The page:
However, the material, yttria-stabilized zirconia, is processed in a unique way that makes it transparent. When combined with the excellent biocompatibility and robustness of the zirconia, this may eventually provide opportunity for laser-based treatments of life-threatening disorders such as brain cancer or traumatic brain injury without having to perform repeated craniotomies, which are highly-invasive surgical procedures that involve removing a portion of the skull to access the brain.

The new funding will allow the researchers to study: new material developments that could provide further enhancement of important implant properties, such as toughness; shaping the implant so it conforms to the curvature of the skull; how lasers react when passing through the ceramic implant; and how the implants respond in animal studies.

The majority of the funding, $3.6 million, comes from the National Science Foundation’s Partnerships in International Research and Education (PIRE) program, which pairs U.S. universities with others around the world. An additional $1 million will come from Consejo Nacional de Ciencia y Tecnología (CONACYT), Mexico’s entity in charge of promoting scientific and technological activities. The remainder of the money will come from in-kind contributions from the Mexican universities.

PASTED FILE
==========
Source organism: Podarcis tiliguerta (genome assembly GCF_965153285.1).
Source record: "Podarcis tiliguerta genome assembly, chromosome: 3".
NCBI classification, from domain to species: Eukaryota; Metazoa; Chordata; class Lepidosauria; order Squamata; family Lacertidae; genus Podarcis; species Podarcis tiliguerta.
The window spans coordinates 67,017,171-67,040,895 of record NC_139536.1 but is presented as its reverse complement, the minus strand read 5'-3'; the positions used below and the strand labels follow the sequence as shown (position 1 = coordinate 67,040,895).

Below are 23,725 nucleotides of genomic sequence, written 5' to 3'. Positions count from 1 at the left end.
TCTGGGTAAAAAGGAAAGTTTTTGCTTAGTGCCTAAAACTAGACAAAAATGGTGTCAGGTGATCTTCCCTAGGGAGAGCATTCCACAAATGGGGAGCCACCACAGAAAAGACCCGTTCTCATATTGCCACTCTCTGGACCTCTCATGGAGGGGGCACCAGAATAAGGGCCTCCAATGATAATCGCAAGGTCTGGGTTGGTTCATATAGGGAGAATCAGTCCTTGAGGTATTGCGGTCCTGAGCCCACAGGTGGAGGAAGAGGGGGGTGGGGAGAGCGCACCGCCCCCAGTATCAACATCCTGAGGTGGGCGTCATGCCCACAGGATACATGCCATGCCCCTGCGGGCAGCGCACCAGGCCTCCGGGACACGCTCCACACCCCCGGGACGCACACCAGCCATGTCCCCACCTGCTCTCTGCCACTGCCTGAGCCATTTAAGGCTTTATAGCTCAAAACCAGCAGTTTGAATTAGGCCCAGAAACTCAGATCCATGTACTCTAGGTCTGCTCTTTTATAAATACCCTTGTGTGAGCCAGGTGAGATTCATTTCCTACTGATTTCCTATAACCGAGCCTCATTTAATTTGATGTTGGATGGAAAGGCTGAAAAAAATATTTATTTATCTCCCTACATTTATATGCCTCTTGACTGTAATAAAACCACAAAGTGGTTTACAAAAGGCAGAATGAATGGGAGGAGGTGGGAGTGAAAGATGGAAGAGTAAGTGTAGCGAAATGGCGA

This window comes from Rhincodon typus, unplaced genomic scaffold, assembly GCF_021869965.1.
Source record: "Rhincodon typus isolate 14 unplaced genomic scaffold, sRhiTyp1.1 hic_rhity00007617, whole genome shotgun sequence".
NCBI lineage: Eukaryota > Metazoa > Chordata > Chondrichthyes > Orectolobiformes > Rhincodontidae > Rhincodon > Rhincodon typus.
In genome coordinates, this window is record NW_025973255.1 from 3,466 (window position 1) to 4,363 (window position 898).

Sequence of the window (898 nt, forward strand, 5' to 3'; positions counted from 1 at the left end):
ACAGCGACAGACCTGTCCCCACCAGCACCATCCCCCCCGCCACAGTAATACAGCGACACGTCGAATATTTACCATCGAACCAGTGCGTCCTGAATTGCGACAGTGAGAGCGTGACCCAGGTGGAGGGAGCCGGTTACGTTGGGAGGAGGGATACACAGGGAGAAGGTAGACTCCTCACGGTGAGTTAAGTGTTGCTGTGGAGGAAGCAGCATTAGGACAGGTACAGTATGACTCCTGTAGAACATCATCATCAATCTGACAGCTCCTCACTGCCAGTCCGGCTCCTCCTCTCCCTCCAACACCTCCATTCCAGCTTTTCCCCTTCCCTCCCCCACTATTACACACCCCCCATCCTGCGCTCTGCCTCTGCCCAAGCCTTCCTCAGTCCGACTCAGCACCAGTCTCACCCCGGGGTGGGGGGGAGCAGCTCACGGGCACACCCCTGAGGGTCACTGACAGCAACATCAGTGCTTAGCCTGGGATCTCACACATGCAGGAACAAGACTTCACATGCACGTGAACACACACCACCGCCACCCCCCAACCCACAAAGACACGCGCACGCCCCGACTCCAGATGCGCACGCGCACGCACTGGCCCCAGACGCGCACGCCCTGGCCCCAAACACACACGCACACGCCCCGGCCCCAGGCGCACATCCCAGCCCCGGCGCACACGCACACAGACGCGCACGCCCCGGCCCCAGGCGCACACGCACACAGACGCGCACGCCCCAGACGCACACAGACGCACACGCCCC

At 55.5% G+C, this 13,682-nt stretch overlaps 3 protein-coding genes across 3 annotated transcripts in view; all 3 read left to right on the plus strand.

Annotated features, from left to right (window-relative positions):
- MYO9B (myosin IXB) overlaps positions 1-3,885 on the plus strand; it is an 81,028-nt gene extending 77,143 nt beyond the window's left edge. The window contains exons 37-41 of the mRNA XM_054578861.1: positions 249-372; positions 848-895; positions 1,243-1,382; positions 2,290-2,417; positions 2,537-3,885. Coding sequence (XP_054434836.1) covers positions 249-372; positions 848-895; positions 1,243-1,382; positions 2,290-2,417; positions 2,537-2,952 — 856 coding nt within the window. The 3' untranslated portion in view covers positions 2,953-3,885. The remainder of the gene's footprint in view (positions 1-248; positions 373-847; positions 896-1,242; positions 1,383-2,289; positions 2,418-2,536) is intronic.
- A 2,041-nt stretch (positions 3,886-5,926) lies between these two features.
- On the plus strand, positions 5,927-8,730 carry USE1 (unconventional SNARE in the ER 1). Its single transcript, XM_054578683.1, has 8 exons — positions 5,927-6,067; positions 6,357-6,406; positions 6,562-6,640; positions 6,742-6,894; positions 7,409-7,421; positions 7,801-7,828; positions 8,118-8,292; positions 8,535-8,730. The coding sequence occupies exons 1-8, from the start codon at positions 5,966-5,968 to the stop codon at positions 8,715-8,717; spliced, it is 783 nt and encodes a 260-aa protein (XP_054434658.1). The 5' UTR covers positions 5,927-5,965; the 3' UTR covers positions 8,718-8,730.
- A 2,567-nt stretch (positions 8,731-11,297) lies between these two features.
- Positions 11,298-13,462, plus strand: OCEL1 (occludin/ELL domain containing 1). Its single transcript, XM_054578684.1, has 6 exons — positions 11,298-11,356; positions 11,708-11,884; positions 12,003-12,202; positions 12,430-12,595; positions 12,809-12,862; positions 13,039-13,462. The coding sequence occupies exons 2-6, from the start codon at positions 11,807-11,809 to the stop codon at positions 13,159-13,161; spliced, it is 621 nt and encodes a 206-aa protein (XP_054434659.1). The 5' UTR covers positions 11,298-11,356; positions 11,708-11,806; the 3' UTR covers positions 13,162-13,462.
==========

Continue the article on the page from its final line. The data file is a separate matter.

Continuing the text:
The project is led by Guillermo Aguilar, a professor of mechanical engineering at UC Riverside’s Bourns College of Engineering who is originally from Mexico, and Santiago Camacho-López, Centro de Investigación Científica y de Educación Superior de Ensenada (CICESE).

Five other UC Riverside professors are involved: Javier Garay, Lorenzo Mangolini, Masaru Rao, Huinan Liu and Devin Binder. All are part of the Bourns College of Engineering, with the exception of Binder, who is part of the School of Medicine. In addition, David Halaney, a junior specialist, will help oversee activities related to the grant. Find out more here.

Study Considers Links Between Auditory Disorders and Brain Development

Why does the brain act like play dough?  It can be shaped easily early in development but with age it becomes harder to mold functionally. Three UCR researchers will be closer to answering this question thanks in part to a three-year, $1.3 million grant from the U.S. Department of Defense (DoD).